Supplemental: Whoop, there it is!


Whitewater excitement revived:
Right on schedule, a new storyline has perhaps begun to emerge.

We refer to this Whitewater revival by Michael Isikoff, one-time Newsweek sleuth. Joe Conason’s rebuttal can be found at The National Memo.

Storylines arrive, then spread. This is a dangerous ball game.

We’ll suggest that you start by reading Conason’s piece. Let’s explain where he fits into this story:

In 1996, Gene Lyons published Fools for Scandal: How the Media Invented Whitewater. The book grew out of an earlier report by Lyons in Harpers.

(The venerable magazine also published Lyons’ book.)

Fools for Scandal described the way the New York Times and the Washington Post invented the Whitewater pseudo-scandal. In the year 2000, Lyons and Conason teamed to write The Hunting of the President, a more detailed study of the way the Republican establishment conned the mainstream press corps into pimping a decade of Clinton “scandals.”

As noted, Fools for Scandal appeared in 1996. Despite active promotion by Harpers, the career liberal world ran away from the naughty book, screaming and holding their keisters.

By then, everyone who was anyone had signed on to the various Clinton tales.

Until they got lucky in the matter of Miss Lewinsky, the long string of trumpeted scandals all turned out to be pseudo-scandals. But so what? From Howell Raines on through to Frank Rich, everyone purchased the poppycock.

Then, the real disaster:

Two weeks after impeachment failed, in March 1999, they turned their guns on Candidate Gore. Our geniuses spent the next twenty months inventing claims against him.

People are dead all over the world because this terrible conduct occurred. As this terrible conduct unfolded, people like Rich, Dionne and Alter all sat and watched, when they weren't joining in.

To this day, these upstanding citizens have never discussed the astonishing era in question—the era in which the many Clinton “scandals” gave way to the many Gore “lies.” To this day, the career liberal world has agreed that the public can’t be told about this astonishing era.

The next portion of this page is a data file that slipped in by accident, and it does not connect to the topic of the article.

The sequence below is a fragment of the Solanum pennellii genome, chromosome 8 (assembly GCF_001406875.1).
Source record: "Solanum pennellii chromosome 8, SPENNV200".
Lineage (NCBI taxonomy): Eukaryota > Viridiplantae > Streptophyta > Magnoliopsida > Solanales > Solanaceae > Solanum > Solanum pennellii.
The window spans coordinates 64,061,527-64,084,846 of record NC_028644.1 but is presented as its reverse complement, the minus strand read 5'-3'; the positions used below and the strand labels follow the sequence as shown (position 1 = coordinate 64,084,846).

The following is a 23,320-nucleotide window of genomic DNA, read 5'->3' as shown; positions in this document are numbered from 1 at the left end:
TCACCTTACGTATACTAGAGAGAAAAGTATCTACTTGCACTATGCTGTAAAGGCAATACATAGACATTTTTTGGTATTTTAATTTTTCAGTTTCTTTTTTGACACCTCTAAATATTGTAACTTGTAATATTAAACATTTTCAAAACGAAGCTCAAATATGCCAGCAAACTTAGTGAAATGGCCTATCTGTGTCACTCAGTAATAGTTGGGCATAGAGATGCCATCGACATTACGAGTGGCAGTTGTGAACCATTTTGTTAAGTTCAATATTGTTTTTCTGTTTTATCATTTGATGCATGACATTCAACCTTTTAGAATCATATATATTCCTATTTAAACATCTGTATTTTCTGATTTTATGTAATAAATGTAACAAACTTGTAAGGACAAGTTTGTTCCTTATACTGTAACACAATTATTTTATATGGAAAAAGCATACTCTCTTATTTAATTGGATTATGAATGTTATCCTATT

Darlings, it simply can’t be done! Too many big hitters were up to their ears in this embarrassing insider mess.

No one disgraced himself any more than Chris Matthews. Today, he’s Rachel Maddow’s “beloved colleague and pal,” a star of the corporate “liberal” world!

At any rate, Isikoff is back with his Whitewater tales; so is Brother Conason. History suggests that this won’t take us to a desirable place.

History suggests that this may result in new, improved “storylines.” History suggests that the “liberal world” will just sit there and take it.

Final point:

We can already hear them! We refer to those progressives who will have this reaction:

Good! This may knock Clinton out of the race! We’ll get a good strong progressive instead!

No one can save us from ourselves! The plutocrats have always relied on us for such reactions.

Clinton may not be your cup of tea; that is totally fine with us. But this sort of thing can’t be permitted.

How hard is it to understand that? Just amazingly hard...

Lawrence also helped the cause: In October 2000, Lawrence O’Donnell went on The McLaughlin Group to complain about Gore’s lies. His chosen example was utterly bogus, as had been clear for a year.

Lawrence remains an overt Clinton-hater. Clownishly, Matthews has flipped.

(In fairness, Lawrence says he was raised by marmots. That may provide an excuse.)


  1. Anyone who can't make Hillary more of a cup of tea than Rubio, Christie, Paul Ryan, Jeb Bush or whoever gets dredged up by the GOP in 2016 is just plain stupid. Support Bernie or Elizabeth, fine, and I am all for pushing her to the left, but they don't stand a chance under any circumstances of actually beating Hillary in primaries if she runs. We should learn Reagan's Rule for elections: Do not speak ill of another Democrat. Your candidate is better. That's OK, but not your candidate sucks.

    1. Digby has invited someone new to her blog to do her Hillary bashing for her. The storyline seems to be that Hillary is owned by Wall Street while Warren (who has done no major fundraising) is pure.

    2. @ 11:07 I appreciate the tip. This post focuses on the stellar work of the PCCC, whose leadership claims to have been the major force behind all those phone calls which elected Warren. I last recall them claiming to be the major force behind electing Obama
      until they turned on him months after his election. I believe they were the major force whose last claimed victory before that was the primary which sent Ned Lamont to the U.S. Senate.

      They are a force to be self reckoned with.